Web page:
Honoring the Memory of Mr. Katsushige Mita, Chairman Emeritus of Hitachi, Ltd. and the Founder of The Hitachi Foundation
"The Foundation would help us to learn what Hitachi needed to do to meet its responsibilities as a corporate citizen in the United States and other communities throughout the world. We also hoped that The Foundation's activities would promote deeper understanding of Japan among Americans." - Katsushige Mita
Katsushige Mita's presidency at Hitachi, Ltd. spanned the most turbulent decade in Japan-U.S. relations since World War II. Just as Ambassador Mike Mansfield was urging recognition of this "most important bilateral relationship in the world, bar none" the two countries engaged in fiercely divisive competition for economic and technological preeminence. Fear and lack of understanding between the two cultures fanned the flames of hostility threatening irreparable damage.
In 1981, when he assumed Hitachi's helm, he knew instinctively that corporations must play a leadership role in bridging the growing bilateral divide. Thus began a period in which his vision and Hitachi's pioneering spirit defined a new terrain of corporate diplomacy and global citizenship.
During his tenure as President, Hitachi implemented a bold strategy to ease tensions, repair relationship and pave the way for Hitachi's growth in North America. to be an effective global business Hitachi must be rooted in the local societies in which it operates. To conduct business in the United States, Hitachi must understand and be part of America. It was not sufficient to make products in Japan for export. Hitachi's products should be made by American hands. Hitachi located factories in North America and hired American executives. Americans should be shareholders. Hitachi listed on the New York Stock Exchange. Hitachi employees and executives should be part of the fabric of American communities. The Hitachi Foundation was created with a mission to promote sincere and meaningful corporate participation in American communities, help Hitachi leadership understand what Americans expect of good corporate citizens, and improve understanding of Japanese culture among Americans. (Photo: Mr. Mita and the Foundation's founding Chair Elliot L. Richardson at the Foundation's 1990 Board Meeting held in Tokyo, Japan)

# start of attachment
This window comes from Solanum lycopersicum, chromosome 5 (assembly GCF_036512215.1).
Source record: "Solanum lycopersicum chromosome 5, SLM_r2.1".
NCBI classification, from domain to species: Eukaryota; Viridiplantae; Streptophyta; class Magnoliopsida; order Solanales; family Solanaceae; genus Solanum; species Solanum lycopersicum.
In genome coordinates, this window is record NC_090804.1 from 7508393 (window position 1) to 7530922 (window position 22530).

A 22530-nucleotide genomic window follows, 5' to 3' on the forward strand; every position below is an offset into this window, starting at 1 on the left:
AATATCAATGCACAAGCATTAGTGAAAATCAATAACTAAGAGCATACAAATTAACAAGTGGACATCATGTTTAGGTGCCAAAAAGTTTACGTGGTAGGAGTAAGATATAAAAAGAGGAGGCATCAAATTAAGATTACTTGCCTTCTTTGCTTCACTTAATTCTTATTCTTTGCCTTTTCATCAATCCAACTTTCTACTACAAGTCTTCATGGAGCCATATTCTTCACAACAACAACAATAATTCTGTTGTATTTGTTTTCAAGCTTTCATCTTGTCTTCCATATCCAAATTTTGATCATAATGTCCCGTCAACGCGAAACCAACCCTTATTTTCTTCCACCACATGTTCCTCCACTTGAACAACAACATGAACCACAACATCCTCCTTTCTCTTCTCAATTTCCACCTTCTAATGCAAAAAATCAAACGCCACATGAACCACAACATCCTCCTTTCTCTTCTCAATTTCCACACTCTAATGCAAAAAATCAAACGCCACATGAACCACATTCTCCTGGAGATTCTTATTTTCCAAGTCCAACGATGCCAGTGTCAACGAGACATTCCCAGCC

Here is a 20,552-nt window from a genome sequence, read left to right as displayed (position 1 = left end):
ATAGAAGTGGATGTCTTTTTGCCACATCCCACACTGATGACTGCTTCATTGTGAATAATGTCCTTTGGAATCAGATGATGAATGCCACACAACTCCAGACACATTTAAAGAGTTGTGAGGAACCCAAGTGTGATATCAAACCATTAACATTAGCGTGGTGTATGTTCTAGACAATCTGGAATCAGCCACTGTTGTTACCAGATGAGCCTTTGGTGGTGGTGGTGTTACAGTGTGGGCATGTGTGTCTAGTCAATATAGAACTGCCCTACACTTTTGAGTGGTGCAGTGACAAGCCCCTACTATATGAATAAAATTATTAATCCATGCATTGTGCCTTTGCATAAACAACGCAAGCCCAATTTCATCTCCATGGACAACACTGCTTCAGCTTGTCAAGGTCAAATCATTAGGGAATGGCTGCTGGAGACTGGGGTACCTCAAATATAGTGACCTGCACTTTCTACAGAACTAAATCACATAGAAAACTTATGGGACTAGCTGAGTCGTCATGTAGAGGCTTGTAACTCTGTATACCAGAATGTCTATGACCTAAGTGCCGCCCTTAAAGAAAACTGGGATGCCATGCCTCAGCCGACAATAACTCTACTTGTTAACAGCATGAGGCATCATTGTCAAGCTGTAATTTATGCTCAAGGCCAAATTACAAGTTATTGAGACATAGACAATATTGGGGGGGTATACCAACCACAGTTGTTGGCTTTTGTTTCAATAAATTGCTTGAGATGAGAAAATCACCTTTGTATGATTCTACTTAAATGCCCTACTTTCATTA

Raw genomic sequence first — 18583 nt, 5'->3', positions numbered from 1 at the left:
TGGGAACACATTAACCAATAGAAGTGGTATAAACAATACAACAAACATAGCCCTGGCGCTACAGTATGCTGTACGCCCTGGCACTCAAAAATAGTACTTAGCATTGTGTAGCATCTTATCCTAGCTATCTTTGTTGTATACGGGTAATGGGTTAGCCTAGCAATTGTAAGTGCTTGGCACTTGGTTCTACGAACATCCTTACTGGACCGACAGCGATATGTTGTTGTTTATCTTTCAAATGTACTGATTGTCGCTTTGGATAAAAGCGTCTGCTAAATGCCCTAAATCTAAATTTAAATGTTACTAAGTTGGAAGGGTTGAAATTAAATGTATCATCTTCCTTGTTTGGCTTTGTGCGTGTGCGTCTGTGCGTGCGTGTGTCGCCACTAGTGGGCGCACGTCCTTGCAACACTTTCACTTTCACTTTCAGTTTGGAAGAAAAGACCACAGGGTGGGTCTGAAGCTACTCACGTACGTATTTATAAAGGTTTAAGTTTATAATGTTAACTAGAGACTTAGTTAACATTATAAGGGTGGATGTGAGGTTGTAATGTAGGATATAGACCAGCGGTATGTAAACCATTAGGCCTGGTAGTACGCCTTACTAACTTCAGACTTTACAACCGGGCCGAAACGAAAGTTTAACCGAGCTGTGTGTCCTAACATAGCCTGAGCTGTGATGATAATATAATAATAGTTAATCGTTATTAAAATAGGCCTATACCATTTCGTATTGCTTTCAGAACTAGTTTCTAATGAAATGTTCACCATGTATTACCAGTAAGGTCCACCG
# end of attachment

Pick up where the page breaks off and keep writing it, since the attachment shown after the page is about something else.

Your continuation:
Chaired by The Honorable Elliot L. Richardson and guided by a board and staff of highly distinguished Americans, the Foundation would not only help Hitachi, it would also help strengthen society.
As the twentieth century approached its final years, the bilateral relationship was secure and the tensions that had dominated the 1980s and early 1990s receded into history. As was his way, Katsishige Mita looked ahead to the challenges of the new century. In his 1999 message to The Hitachi Foundation Board of Directors he said:
"As we approach the 21st century we enter a period of major political, economic and societal changes. Facing the new century we must be resolute in carrying out reforms. The Japan-U.S. relations are in excellent shape right now thanks to the efforts of the people of the two nations. It is my earnest desire to see The Hitachi Foundation continue to be a bridge between Japan and the U.S."
Dr. Mita's life achievements illustrate the best qualities of global citizenship. His vision still inspires and guides the Foundation's work. He understood, in a way that is rare among corporate leaders, that companies must play a critical role in strengthening global society. Building sincere relationships based upon mutual understanding was not to be found in the management texts, but it was the driving force of Dr. Mita's approach to leadership.